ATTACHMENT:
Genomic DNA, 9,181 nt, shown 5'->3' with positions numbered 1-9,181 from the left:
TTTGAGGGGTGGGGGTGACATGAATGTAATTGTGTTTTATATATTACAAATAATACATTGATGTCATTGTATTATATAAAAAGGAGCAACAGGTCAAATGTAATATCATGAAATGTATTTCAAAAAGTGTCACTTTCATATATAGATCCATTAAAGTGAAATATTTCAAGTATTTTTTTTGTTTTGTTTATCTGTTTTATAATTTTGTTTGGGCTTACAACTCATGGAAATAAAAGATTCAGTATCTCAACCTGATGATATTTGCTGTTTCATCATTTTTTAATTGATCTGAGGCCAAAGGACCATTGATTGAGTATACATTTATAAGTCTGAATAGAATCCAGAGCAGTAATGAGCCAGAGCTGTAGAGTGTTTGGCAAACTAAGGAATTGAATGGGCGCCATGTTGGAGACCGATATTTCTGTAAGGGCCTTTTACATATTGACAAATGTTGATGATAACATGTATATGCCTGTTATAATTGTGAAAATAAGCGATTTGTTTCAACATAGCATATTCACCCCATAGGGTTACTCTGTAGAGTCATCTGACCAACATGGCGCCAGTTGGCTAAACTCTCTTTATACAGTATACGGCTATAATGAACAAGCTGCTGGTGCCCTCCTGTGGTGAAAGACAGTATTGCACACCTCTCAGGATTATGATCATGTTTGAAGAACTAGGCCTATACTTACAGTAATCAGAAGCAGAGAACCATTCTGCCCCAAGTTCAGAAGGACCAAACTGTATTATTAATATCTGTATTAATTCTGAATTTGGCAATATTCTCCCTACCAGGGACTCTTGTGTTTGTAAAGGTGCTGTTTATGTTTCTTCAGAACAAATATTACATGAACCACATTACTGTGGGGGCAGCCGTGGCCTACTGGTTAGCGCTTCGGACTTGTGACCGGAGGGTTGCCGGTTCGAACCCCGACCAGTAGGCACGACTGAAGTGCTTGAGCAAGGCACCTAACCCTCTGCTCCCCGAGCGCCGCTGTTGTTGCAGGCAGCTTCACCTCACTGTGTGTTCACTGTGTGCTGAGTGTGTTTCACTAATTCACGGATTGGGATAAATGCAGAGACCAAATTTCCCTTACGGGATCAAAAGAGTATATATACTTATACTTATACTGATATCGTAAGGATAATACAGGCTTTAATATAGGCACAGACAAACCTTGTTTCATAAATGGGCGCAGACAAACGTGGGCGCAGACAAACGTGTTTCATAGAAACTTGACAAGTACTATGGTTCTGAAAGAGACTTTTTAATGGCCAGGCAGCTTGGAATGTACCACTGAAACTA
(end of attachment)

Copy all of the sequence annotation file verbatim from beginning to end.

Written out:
Genomic DNA, 9,181 nt, shown 5'->3' with positions numbered 1-9,181 from the left:
TTTGAGGGGTGGGGGTGACATGAATGTAATTGTGTTTTATATATTACAAATAATACATTGATGTCATTGTATTATATAAAAAGGAGCAACAGGTCAAATGTAATATCATGAAATGTATTTCAAAAAGTGTCACTTTCATATATAGATCCATTAAAGTGAAATATTTCAAGTATTTTTTTTGTTTTGTTTATCTGTTTTATAATTTTGTTTGGGCTTACAACTCATGGAAATAAAAGATTCAGTATCTCAACCTGATGATATTTGCTGTTTCATCATTTTTTAATTGATCTGAGGCCAAAGGACCATTGATTGAGTATACATTTATAAGTCTGAATAGAATCCAGAGCAGTAATGAGCCAGAGCTGTAGAGTGTTTGGCAAACTAAGGAATTGAATGGGCGCCATGTTGGAGACCGATATTTCTGTAAGGGCCTTTTACATATTGACAAATGTTGATGATAACATGTATATGCCTGTTATAATTGTGAAAATAAGCGATTTGTTTCAACATAGCATATTCACCCCATAGGGTTACTCTGTAGAGTCATCTGACCAACATGGCGCCAGTTGGCTAAACTCTCTTTATACAGTATACGGCTATAATGAACAAGCTGCTGGTGCCCTCCTGTGGTGAAAGACAGTATTGCACACCTCTCAGGATTATGATCATGTTTGAAGAACTAGGCCTATACTTACAGTAATCAGAAGCAGAGAACCATTCTGCCCCAAGTTCAGAAGGACCAAACTGTATTATTAATATCTGTATTAATTCTGAATTTGGCAATATTCTCCCTACCAGGGACTCTTGTGTTTGTAAAGGTGCTGTTTATGTTTCTTCAGAACAAATATTACATGAACCACATTACTGTGGGGGCAGCCGTGGCCTACTGGTTAGCGCTTCGGACTTGTGACCGGAGGGTTGCCGGTTCGAACCCCGACCAGTAGGCACGACTGAAGTGCTTGAGCAAGGCACCTAACCCTCTGCTCCCCGAGCGCCGCTGTTGTTGCAGGCAGCTTCACCTCACTGTGTGTTCACTGTGTGCTGAGTGTGTTTCACTAATTCACGGATTGGGATAAATGCAGAGACCAAATTTCCCTTACGGGATCAAAAGAGTATATATACTTATACTTATACTGATATCGTAAGGATAATACAGGCTTTAATATAGGCACAGACAAACCTTGTTTCATAAATGGGCGCAGACAAACGTGGGCGCAGACAAACGTGTTTCATAGAAACTTGACAAGTACTATGGTTCTGAAAGAGACTTTTTAATGGCCAGGCAGCTTGGAATGTACCACTGAAACTA